Tuesday, August 14, 2007

Codependency - What is it?


Codependency - What is it?

Codependency is when a person has a strong desire to control people around them, including their spouse, children or co-workers. Codependents believe they are somehow more capable than others, who need their direction or suggestions to fulfill tasks they are responsible to complete. They feel compassion for people who may be hurting and feel they should be the one to help them. Codependent people give of their time, emotions, finances, and other resources. They have a very difficult time saying "no" to any requests made of them.

Codependency - A Matter of Control

Codependency, for others, doesn't express itself in a desire to control, but instead, in the need to be controlled by others. Because it is nearly impossible for Codependents to say "no" to people, they may find themselves the victims in physically and emotionally abusive relationships. They believe that if they can be good enough, or loving enough, they can change the other person's behavior. They sometimes blame themselves for the abusive behavior: "If only I had not forgotten to do the dishes, he would not have had to hit me."

Codependency causes internal struggles with the opinions of others. Codependents may make decisions based on what they think other people want them to do. While they may believe that their motive for helping people is compassion, in reality they are doing it because they want love or approval. They may come to recognize the underlying nature of their behavior when they become hurt or angry at people they have helped who didn't return the same amount of help, love, or appreciation when they themselves were in need. They have difficulty understanding that instead of helping others by providing things they need, they may actually be hurting them by creating a dependent relationship.

Codependency can also cause struggles in the area of time management. Codependents may feel they never have enough time to fulfill all of their commitments because they have made too many. The most important commitments and relationships are often neglected because they are too busy helping other people, participating in multiple activities, and running from one event to another throughout the week. This also relates to their inability to say "no" when asked to volunteer, attend a function, or help a friend. The idea of not volunteering, not helping or not attending is unthinkable. They may believe they are not being responsible, not being a good friend, or not being a good person if they refuse any requests. However, many of those situations and relationships leave them feeling hurt, angry, or resentful.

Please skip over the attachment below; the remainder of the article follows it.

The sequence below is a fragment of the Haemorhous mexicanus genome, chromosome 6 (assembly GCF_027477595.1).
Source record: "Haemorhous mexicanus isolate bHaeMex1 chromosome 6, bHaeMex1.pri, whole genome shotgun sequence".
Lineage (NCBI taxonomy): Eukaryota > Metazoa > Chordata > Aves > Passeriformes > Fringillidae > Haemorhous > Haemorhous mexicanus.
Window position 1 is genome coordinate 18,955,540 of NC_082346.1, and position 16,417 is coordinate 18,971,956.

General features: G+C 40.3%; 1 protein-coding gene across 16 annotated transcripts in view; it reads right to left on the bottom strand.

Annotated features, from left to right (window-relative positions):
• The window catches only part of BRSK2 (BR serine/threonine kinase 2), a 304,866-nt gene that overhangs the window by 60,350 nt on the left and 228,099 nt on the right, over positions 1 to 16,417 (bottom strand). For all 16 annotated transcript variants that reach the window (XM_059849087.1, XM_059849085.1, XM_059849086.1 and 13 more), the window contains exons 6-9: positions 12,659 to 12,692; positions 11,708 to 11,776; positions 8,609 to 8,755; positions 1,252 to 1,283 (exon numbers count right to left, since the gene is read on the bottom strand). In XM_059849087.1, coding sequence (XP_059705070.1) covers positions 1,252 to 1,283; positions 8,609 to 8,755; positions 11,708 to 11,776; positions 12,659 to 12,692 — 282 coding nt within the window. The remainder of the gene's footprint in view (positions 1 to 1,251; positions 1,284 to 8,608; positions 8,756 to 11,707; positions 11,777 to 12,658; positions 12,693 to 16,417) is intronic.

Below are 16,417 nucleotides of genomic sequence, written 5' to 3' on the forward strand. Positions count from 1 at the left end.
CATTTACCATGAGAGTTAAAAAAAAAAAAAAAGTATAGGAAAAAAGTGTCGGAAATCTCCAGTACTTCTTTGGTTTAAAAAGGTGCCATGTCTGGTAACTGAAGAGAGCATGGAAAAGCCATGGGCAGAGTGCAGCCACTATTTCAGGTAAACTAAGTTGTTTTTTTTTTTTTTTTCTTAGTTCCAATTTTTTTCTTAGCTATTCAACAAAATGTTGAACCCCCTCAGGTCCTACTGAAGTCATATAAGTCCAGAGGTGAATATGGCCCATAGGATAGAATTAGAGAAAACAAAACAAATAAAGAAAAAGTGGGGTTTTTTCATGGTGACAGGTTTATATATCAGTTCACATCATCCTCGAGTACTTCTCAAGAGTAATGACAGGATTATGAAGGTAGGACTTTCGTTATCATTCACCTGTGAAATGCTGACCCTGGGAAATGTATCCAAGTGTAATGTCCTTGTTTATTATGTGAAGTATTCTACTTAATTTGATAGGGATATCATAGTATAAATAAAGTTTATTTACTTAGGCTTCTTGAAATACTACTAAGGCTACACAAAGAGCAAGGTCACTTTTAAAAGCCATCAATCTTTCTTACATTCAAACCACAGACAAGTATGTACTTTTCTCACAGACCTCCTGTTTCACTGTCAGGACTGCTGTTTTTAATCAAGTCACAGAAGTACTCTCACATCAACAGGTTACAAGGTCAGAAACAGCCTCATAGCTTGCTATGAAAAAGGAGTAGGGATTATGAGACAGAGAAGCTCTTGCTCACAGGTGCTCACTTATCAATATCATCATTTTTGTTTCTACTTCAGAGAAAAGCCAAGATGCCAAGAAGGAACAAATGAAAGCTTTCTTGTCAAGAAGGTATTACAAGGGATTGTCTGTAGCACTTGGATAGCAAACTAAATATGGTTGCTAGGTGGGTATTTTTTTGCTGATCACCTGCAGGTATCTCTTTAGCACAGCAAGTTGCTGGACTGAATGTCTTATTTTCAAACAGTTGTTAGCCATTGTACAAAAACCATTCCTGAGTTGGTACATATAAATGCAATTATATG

Codependency - The Questions

Do you find yourself making decisions based on other people's opinions?
Is it important to you that people like you and want to be your friend?
Do you have a strong desire to help others, but deep down you know you do it so that they will like or love you?
Do you seem to notice everyone else's problems and have a need to tell them what you think they should do to solve them?
Do you feel anxious, angry or upset when people don't do things you want them to do, or do things the way you want them to do them?
Do you find yourself in relationships where you do all the giving and the other person does all the taking?
Are you involved in activities that demand all of your time and energy and you are neglecting your family or yourself?

Codependents must understand God's love of them first. They must realize that they serve an audience of ONE. They must curb their desire to "rescue" people out of their own (deceived) need to be loved or needed. They must learn how to refuse to take responsibility for situations that other people are responsible for, and learn to seek and rely on God to grow these others through their trials. Codependents can learn to help people from servant-heartedness, with no desire for anything in return. When they learn to accept other people's faults, failures and inadequacies, they can refrain from giving advice or trying to fix others unless they are asked for help.

Check out the Orange County ACA website at: Orange County Adult Children

1 comment:

Kimberly Nelson said...

It can be such a deep and painful acknowledgement to realize that codependency is ruling one's life. The many symptoms reach into all facets of oneself and wreak havoc on relationships with self and others. The one light is that the recovery process can also be one of the most joyous journeys as we take back our lives and allow others to be responsible for their own lives as well.
Thank you for your clear and concise description of many of the indicators of codependency. It is through first recognizing where we are that we can begin the journey of healing.